Scripps gives "free speech" new meaning in 2012 political season
Wed, November 07, 2012 by Valerie Miller
Through its innovative “Democracy 2012” program, The E.W. Scripps Company fulfilled its promise during this year’s election season to provide unparalleled engagement with its audiences as well as the politicians and policymakers whose decisions affect them. In all 13 markets, in which the company operates television stations, Scripps was the go-to source for voters to educate themselves on the political races and issues at the local, state and national levels.
Democracy 2012 was a commitment to shine light on the candidates and their stances on issues, but also to bring light to the issues that are important to voters. Scripps media markets coordinated comprehensive plans for industry-leading political coverage, including:
- Since 2000, Scripps stations have provided a minimum of five minutes of free airtime within its daily newscasts to political candidates during the political windows. Through this initiative, Scripps stations in 2012 provided this free airtime to nearly 200 political races and issues.
- As the first media group in the industry, with the technology to provide live streaming newscasts to mobile devices, Scripps stations delivered the arrivals, speeches and departures of presidential candidates live to mobile app subscribers.
- As market leaders for quality broadcasts, Scripps stations produced and/or aired 15 debates for state or local political races. Many of the programs aired during primetime.
- The Washington, D.C.-based Scripps Howard News Service sent teams of journalists to cover both the Republican National Convention and Democratic National Convention for the local markets. Experienced journalists captured both the flavor of the events from a national perspective as well as the voter interests at the local level for each Scripps market.
- The importance of Florida as a battleground state in the presidential election warranted a team effort from Scripps stations in Tampa and West Palm Beach, Fla., to work together with Scripps newspapers in Naples, Fla. and the state’s Treasure Coast to provide an online portal for voters in the Sunshine State that is unmatched by any other media company. Voters found a wealth of information at www.fldemocracy2012.com to get everything they needed to connect to the political process, including information on candidates’ positions, voter registration information and maps of political jurisdictional boundaries.
- Get out the vote" public service announcements received priority clearance in each station's public service inventory during the 30-day period prior to the primary and general elections.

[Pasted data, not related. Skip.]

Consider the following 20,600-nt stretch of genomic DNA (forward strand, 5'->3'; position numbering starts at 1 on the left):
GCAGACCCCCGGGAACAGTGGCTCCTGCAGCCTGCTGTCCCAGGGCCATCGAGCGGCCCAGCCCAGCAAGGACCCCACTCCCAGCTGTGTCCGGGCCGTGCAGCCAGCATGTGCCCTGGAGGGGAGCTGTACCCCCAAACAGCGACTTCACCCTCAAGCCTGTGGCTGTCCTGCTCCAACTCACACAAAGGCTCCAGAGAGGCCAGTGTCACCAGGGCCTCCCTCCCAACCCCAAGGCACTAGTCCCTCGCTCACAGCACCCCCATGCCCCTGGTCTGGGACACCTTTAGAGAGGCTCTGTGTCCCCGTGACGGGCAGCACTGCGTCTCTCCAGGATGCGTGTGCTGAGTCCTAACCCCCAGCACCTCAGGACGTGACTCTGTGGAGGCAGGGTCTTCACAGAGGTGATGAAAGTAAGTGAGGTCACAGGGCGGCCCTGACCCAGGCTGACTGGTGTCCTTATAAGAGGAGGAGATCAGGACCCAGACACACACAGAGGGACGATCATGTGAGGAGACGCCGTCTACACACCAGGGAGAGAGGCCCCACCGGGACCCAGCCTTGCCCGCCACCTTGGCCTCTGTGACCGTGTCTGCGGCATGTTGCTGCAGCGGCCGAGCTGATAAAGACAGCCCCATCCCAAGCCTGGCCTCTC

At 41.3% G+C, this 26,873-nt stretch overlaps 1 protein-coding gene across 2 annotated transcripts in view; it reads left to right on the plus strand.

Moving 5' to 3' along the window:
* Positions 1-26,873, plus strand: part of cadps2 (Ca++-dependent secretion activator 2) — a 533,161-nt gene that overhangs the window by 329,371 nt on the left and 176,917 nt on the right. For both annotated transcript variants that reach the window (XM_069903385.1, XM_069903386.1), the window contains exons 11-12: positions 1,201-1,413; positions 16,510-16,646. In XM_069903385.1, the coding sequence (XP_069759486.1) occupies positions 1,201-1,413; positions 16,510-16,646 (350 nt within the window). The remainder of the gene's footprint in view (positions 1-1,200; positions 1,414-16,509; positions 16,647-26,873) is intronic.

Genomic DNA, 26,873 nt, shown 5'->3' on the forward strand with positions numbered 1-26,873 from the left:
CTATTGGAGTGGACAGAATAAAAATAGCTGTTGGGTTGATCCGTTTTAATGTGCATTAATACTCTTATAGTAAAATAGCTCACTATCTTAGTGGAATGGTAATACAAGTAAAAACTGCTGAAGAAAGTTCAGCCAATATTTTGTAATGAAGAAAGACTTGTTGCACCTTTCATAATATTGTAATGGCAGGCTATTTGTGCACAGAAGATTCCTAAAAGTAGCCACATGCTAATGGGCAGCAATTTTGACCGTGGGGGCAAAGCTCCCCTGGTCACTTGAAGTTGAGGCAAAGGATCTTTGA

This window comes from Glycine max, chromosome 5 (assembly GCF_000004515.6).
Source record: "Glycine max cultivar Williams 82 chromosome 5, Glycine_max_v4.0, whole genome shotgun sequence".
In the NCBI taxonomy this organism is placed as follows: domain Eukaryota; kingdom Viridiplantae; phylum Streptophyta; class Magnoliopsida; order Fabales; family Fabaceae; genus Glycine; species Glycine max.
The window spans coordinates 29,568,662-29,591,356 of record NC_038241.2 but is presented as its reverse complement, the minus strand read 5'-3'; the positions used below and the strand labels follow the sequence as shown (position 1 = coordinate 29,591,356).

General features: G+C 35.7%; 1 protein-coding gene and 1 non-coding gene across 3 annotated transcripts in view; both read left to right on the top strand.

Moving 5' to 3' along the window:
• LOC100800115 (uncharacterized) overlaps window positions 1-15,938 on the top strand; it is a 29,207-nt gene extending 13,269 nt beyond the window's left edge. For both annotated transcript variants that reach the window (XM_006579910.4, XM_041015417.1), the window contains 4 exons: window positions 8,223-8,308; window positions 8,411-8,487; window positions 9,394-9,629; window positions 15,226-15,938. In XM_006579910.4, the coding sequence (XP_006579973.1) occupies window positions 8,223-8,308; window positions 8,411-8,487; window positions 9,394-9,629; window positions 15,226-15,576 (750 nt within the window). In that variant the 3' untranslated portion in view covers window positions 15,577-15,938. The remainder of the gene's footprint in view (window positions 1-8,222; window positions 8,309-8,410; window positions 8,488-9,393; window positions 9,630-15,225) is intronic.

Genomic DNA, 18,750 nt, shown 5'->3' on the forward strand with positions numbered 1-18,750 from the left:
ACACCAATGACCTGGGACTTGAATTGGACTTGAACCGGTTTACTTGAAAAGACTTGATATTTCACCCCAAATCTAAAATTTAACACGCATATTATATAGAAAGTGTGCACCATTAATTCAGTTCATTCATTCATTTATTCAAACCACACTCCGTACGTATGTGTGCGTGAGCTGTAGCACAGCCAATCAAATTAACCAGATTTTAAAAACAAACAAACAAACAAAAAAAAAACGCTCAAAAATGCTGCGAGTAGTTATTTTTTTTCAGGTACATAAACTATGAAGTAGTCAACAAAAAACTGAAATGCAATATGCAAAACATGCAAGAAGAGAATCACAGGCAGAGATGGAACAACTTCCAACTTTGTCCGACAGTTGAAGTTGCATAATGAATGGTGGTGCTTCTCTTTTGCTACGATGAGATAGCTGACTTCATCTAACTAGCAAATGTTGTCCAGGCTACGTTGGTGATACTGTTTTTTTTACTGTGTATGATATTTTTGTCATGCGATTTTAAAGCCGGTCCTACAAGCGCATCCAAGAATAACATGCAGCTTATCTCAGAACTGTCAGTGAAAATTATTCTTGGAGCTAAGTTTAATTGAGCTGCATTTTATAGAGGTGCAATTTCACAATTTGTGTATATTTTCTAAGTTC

- Scripps markets used social media to drive the message about the importance of voting on Election Day.
- Scripps partnered with the Center for Responsive Politics to offer online, searchable databases that allowed voters to research campaign contributions and follow the money trail from the sources all the way to the beneficiaries.
“We serve our communities 24/7, but at no time is our story-telling and fact-finding more important than during an election cycle,” said Brian Lawlor, senior vice president of the Scripps television division. “At Scripps, we are firmly committed to providing the best possible coverage of the candidates and issues to equip voters with information that is so vital to their decision-making process. I am very proud of the work done in our local markets and the ongoing mission by this company to serve our communities with journalism that is fair, honest and relevant.”
Scripps ABC-affiliated stations participating in Democracy 2012 included WXYZ in Detroit; KMGH in Denver; KGTV in San Diego; KERO in Bakersfield, Calif.; WCPO in Cincinnati; WEWS in Cleveland; WRTV in Indianapolis; WFTS in Tampa, Fla.; WMAR in Baltimore; and KNXV in Phoenix. Three Scripps NBC-affiliated stations also participated: WPTV in West Palm Beach, Fla.; KSHB in Kansas City, Mo.; and KJRH in Tulsa, Okla.
delivers quality journalism and creates valuable marketing environments through television stations, newspapers and a growing menu of digital products and services that now includes social games. Creative and mission-driven employees "give light so the people can find their own way" at 19 television stations in major U.S. markets and at newspapers in 13 markets.